- Certification: For American Board of Forensic Anthropology (ABFA) certification, it is necessary to have earned a Ph.D., and then demonstrate practical experience based on case reports and a curriculum vitae that are submitted for review. Upon approval, you will need to pass an eight-hour certification exam.
Forensic Anthropologist Skills & Competencies
Forensic anthropologists must be highly analytical and have an understanding and appreciation of the scientific method, as well as for the criminal justice system and legal process. Other important characteristics include:
- Communication skills: Forensic anthropologists must be able to articulate their findings and be prepared to explain and defend them in court. They must also distill highly technical information into understandable language for colleagues, police investigators, attorneys, jurors, and other nonscientists.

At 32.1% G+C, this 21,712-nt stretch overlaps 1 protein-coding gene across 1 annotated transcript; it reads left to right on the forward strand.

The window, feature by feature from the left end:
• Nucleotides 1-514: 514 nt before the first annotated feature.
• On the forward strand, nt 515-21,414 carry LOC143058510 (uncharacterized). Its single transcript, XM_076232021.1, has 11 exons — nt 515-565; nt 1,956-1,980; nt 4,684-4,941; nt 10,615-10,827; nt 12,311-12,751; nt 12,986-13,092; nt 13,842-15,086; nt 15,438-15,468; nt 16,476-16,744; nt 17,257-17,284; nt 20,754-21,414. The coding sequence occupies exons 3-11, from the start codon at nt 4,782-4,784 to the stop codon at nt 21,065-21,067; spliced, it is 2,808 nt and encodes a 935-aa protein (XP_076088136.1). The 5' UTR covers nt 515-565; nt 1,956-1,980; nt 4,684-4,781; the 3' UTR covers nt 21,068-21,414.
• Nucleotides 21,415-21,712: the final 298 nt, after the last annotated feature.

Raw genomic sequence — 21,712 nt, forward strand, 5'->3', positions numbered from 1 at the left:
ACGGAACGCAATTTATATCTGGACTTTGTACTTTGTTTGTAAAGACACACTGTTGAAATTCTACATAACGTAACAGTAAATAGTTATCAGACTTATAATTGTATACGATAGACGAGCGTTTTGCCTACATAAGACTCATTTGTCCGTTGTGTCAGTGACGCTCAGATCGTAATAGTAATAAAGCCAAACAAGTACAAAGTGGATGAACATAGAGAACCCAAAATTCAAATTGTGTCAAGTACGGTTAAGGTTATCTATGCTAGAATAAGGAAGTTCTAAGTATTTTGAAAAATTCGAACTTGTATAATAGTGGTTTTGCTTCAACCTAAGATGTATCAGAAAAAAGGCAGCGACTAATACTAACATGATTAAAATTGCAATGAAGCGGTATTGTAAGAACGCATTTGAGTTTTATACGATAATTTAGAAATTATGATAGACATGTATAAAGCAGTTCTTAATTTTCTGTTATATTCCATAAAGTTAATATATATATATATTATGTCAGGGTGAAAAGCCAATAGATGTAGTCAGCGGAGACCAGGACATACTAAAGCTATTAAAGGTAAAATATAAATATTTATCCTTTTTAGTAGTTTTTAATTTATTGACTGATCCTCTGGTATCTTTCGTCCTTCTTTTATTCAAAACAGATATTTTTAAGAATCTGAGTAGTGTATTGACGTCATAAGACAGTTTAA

- Being part of a team: As part of an investigative team, the forensic anthropologist must cooperate, collaborate, and share information with other team members, such as forensic dentists and pathologists, to achieve results.
- Critical thinking skills: Findings should be based on rational, skeptical, unbiased analysis.
- Composure: Some crime, accident, and natural disaster scenes can be extremely upsetting, and forensic anthropologists must maintain self-control and focus on their task.